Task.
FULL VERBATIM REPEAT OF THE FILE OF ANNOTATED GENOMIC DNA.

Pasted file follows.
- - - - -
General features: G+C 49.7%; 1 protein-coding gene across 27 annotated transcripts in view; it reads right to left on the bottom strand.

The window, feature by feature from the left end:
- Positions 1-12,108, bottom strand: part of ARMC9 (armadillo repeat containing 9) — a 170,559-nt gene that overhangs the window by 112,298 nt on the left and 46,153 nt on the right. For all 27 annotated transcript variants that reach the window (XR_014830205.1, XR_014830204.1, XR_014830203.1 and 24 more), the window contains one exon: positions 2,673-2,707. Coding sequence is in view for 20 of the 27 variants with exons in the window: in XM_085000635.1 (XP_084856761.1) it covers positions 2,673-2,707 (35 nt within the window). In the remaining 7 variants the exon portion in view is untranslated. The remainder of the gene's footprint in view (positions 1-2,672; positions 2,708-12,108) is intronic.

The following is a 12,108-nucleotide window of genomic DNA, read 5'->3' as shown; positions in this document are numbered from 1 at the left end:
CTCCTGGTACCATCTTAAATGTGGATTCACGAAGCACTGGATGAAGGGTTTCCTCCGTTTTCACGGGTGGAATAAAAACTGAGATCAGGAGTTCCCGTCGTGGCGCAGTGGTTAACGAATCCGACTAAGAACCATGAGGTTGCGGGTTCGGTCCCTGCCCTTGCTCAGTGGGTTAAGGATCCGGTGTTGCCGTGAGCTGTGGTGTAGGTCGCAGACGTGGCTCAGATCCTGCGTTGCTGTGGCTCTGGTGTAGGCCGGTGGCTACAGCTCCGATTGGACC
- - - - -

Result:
General features: G+C 49.7%; 1 protein-coding gene across 27 annotated transcripts in view; it reads right to left on the bottom strand.

The window, feature by feature from the left end:
- Positions 1-12,108, bottom strand: part of ARMC9 (armadillo repeat containing 9) — a 170,559-nt gene that overhangs the window by 112,298 nt on the left and 46,153 nt on the right. For all 27 annotated transcript variants that reach the window (XR_014830205.1, XR_014830204.1, XR_014830203.1 and 24 more), the window contains one exon: positions 2,673-2,707. Coding sequence is in view for 20 of the 27 variants with exons in the window: in XM_085000635.1 (XP_084856761.1) it covers positions 2,673-2,707 (35 nt within the window). In the remaining 7 variants the exon portion in view is untranslated. The remainder of the gene's footprint in view (positions 1-2,672; positions 2,708-12,108) is intronic.

The following is a 12,108-nucleotide window of genomic DNA, read 5'->3' as shown; positions in this document are numbered from 1 at the left end:
CTCCTGGTACCATCTTAAATGTGGATTCACGAAGCACTGGATGAAGGGTTTCCTCCGTTTTCACGGGTGGAATAAAAACTGAGATCAGGAGTTCCCGTCGTGGCGCAGTGGTTAACGAATCCGACTAAGAACCATGAGGTTGCGGGTTCGGTCCCTGCCCTTGCTCAGTGGGTTAAGGATCCGGTGTTGCCGTGAGCTGTGGTGTAGGTCGCAGACGTGGCTCAGATCCTGCGTTGCTGTGGCTCTGGTGTAGGCCGGTGGCTACAGCTCCGATTGGACC